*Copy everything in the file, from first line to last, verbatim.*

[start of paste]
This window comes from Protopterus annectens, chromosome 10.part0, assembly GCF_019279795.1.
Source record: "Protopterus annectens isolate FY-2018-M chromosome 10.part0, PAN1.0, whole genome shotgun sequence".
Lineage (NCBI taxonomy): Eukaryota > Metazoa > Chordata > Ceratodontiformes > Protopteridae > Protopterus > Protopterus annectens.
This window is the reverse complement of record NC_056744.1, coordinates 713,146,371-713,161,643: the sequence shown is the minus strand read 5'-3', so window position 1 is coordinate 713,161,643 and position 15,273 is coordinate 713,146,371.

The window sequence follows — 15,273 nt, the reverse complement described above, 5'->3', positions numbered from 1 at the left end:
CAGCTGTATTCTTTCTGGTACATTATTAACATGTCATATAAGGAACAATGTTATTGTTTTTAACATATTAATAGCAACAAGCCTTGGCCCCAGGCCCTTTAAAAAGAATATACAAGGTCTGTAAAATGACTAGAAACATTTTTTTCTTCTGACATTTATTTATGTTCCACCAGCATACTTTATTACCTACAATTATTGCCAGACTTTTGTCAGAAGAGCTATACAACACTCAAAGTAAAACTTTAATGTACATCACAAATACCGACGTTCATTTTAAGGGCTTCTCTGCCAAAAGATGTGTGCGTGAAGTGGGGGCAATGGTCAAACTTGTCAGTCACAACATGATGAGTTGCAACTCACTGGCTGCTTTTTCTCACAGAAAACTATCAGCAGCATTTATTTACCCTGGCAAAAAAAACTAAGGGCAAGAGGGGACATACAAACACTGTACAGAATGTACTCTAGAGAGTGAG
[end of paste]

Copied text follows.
This window comes from Protopterus annectens, chromosome 10.part0, assembly GCF_019279795.1.
Source record: "Protopterus annectens isolate FY-2018-M chromosome 10.part0, PAN1.0, whole genome shotgun sequence".
Lineage (NCBI taxonomy): Eukaryota > Metazoa > Chordata > Ceratodontiformes > Protopteridae > Protopterus > Protopterus annectens.
This window is the reverse complement of record NC_056744.1, coordinates 713,146,371-713,161,643: the sequence shown is the minus strand read 5'-3', so window position 1 is coordinate 713,161,643 and position 15,273 is coordinate 713,146,371.

The window sequence follows — 15,273 nt, the reverse complement described above, 5'->3', positions numbered from 1 at the left end:
CAGCTGTATTCTTTCTGGTACATTATTAACATGTCATATAAGGAACAATGTTATTGTTTTTAACATATTAATAGCAACAAGCCTTGGCCCCAGGCCCTTTAAAAAGAATATACAAGGTCTGTAAAATGACTAGAAACATTTTTTTCTTCTGACATTTATTTATGTTCCACCAGCATACTTTATTACCTACAATTATTGCCAGACTTTTGTCAGAAGAGCTATACAACACTCAAAGTAAAACTTTAATGTACATCACAAATACCGACGTTCATTTTAAGGGCTTCTCTGCCAAAAGATGTGTGCGTGAAGTGGGGGCAATGGTCAAACTTGTCAGTCACAACATGATGAGTTGCAACTCACTGGCTGCTTTTTCTCACAGAAAACTATCAGCAGCATTTATTTACCCTGGCAAAAAAAACTAAGGGCAAGAGGGGACATACAAACACTGTACAGAATGTACTCTAGAGAGTGAG